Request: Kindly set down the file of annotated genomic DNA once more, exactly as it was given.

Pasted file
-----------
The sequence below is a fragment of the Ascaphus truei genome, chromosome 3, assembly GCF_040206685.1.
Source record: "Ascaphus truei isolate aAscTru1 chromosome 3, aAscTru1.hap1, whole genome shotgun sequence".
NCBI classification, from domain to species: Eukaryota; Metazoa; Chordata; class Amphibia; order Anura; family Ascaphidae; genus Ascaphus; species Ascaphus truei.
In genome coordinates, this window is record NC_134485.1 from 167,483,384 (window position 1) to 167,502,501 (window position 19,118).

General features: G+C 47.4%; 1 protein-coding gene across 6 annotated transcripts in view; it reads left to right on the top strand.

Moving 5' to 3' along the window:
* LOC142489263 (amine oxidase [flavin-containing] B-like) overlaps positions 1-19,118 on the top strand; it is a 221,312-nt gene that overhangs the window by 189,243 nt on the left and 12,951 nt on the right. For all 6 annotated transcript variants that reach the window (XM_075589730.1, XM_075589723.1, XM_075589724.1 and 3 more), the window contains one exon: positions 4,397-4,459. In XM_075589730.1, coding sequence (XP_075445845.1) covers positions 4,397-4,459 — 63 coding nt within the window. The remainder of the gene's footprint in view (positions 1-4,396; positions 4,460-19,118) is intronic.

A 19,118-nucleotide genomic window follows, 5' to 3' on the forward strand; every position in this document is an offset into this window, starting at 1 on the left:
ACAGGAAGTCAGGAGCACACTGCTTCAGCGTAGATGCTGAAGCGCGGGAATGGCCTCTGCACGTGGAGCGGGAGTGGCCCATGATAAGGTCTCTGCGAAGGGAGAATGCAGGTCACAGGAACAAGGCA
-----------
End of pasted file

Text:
The sequence below is a fragment of the Ascaphus truei genome, chromosome 3, assembly GCF_040206685.1.
Source record: "Ascaphus truei isolate aAscTru1 chromosome 3, aAscTru1.hap1, whole genome shotgun sequence".
NCBI classification, from domain to species: Eukaryota; Metazoa; Chordata; class Amphibia; order Anura; family Ascaphidae; genus Ascaphus; species Ascaphus truei.
In genome coordinates, this window is record NC_134485.1 from 167,483,384 (window position 1) to 167,502,501 (window position 19,118).

General features: G+C 47.4%; 1 protein-coding gene across 6 annotated transcripts in view; it reads left to right on the top strand.

Moving 5' to 3' along the window:
* LOC142489263 (amine oxidase [flavin-containing] B-like) overlaps positions 1-19,118 on the top strand; it is a 221,312-nt gene that overhangs the window by 189,243 nt on the left and 12,951 nt on the right. For all 6 annotated transcript variants that reach the window (XM_075589730.1, XM_075589723.1, XM_075589724.1 and 3 more), the window contains one exon: positions 4,397-4,459. In XM_075589730.1, coding sequence (XP_075445845.1) covers positions 4,397-4,459 — 63 coding nt within the window. The remainder of the gene's footprint in view (positions 1-4,396; positions 4,460-19,118) is intronic.

A 19,118-nucleotide genomic window follows, 5' to 3' on the forward strand; every position in this document is an offset into this window, starting at 1 on the left:
ACAGGAAGTCAGGAGCACACTGCTTCAGCGTAGATGCTGAAGCGCGGGAATGGCCTCTGCACGTGGAGCGGGAGTGGCCCATGATAAGGTCTCTGCGAAGGGAGAATGCAGGTCACAGGAACAAGGCA